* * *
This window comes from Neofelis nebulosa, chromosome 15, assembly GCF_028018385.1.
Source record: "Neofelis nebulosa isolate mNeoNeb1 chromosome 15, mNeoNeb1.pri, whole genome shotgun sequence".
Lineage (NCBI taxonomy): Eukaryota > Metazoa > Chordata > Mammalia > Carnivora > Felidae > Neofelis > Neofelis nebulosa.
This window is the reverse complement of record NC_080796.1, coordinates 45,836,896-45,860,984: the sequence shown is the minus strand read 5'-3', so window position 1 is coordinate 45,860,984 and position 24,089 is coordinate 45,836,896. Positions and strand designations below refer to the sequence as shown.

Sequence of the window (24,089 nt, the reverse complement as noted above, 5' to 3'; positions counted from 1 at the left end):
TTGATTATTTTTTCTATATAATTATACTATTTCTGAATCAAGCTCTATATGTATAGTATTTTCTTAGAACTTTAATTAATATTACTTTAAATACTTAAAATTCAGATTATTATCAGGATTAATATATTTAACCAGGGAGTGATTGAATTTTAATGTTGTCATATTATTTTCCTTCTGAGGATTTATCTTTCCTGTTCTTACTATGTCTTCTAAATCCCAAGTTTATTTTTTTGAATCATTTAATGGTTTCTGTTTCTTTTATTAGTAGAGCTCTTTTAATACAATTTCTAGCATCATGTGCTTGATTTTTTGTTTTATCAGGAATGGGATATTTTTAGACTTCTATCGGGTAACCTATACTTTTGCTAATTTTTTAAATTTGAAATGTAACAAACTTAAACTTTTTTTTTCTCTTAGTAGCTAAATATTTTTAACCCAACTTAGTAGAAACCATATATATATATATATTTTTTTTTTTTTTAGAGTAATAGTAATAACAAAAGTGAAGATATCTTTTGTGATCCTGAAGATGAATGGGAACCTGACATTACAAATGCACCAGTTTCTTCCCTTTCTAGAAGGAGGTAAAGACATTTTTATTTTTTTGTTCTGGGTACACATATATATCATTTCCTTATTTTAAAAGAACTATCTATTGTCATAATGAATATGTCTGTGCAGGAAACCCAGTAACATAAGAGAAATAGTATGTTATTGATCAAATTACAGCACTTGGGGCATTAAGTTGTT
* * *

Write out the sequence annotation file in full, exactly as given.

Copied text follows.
This window comes from Neofelis nebulosa, chromosome 15, assembly GCF_028018385.1.
Source record: "Neofelis nebulosa isolate mNeoNeb1 chromosome 15, mNeoNeb1.pri, whole genome shotgun sequence".
Lineage (NCBI taxonomy): Eukaryota > Metazoa > Chordata > Mammalia > Carnivora > Felidae > Neofelis > Neofelis nebulosa.
This window is the reverse complement of record NC_080796.1, coordinates 45,836,896-45,860,984: the sequence shown is the minus strand read 5'-3', so window position 1 is coordinate 45,860,984 and position 24,089 is coordinate 45,836,896. Positions and strand designations below refer to the sequence as shown.

Sequence of the window (24,089 nt, the reverse complement as noted above, 5' to 3'; positions counted from 1 at the left end):
TTGATTATTTTTTCTATATAATTATACTATTTCTGAATCAAGCTCTATATGTATAGTATTTTCTTAGAACTTTAATTAATATTACTTTAAATACTTAAAATTCAGATTATTATCAGGATTAATATATTTAACCAGGGAGTGATTGAATTTTAATGTTGTCATATTATTTTCCTTCTGAGGATTTATCTTTCCTGTTCTTACTATGTCTTCTAAATCCCAAGTTTATTTTTTTGAATCATTTAATGGTTTCTGTTTCTTTTATTAGTAGAGCTCTTTTAATACAATTTCTAGCATCATGTGCTTGATTTTTTGTTTTATCAGGAATGGGATATTTTTAGACTTCTATCGGGTAACCTATACTTTTGCTAATTTTTTAAATTTGAAATGTAACAAACTTAAACTTTTTTTTTCTCTTAGTAGCTAAATATTTTTAACCCAACTTAGTAGAAACCATATATATATATATATTTTTTTTTTTTTTAGAGTAATAGTAATAACAAAAGTGAAGATATCTTTTGTGATCCTGAAGATGAATGGGAACCTGACATTACAAATGCACCAGTTTCTTCCCTTTCTAGAAGGAGGTAAAGACATTTTTATTTTTTTGTTCTGGGTACACATATATATCATTTCCTTATTTTAAAAGAACTATCTATTGTCATAATGAATATGTCTGTGCAGGAAACCCAGTAACATAAGAGAAATAGTATGTTATTGATCAAATTACAGCACTTGGGGCATTAAGTTGTT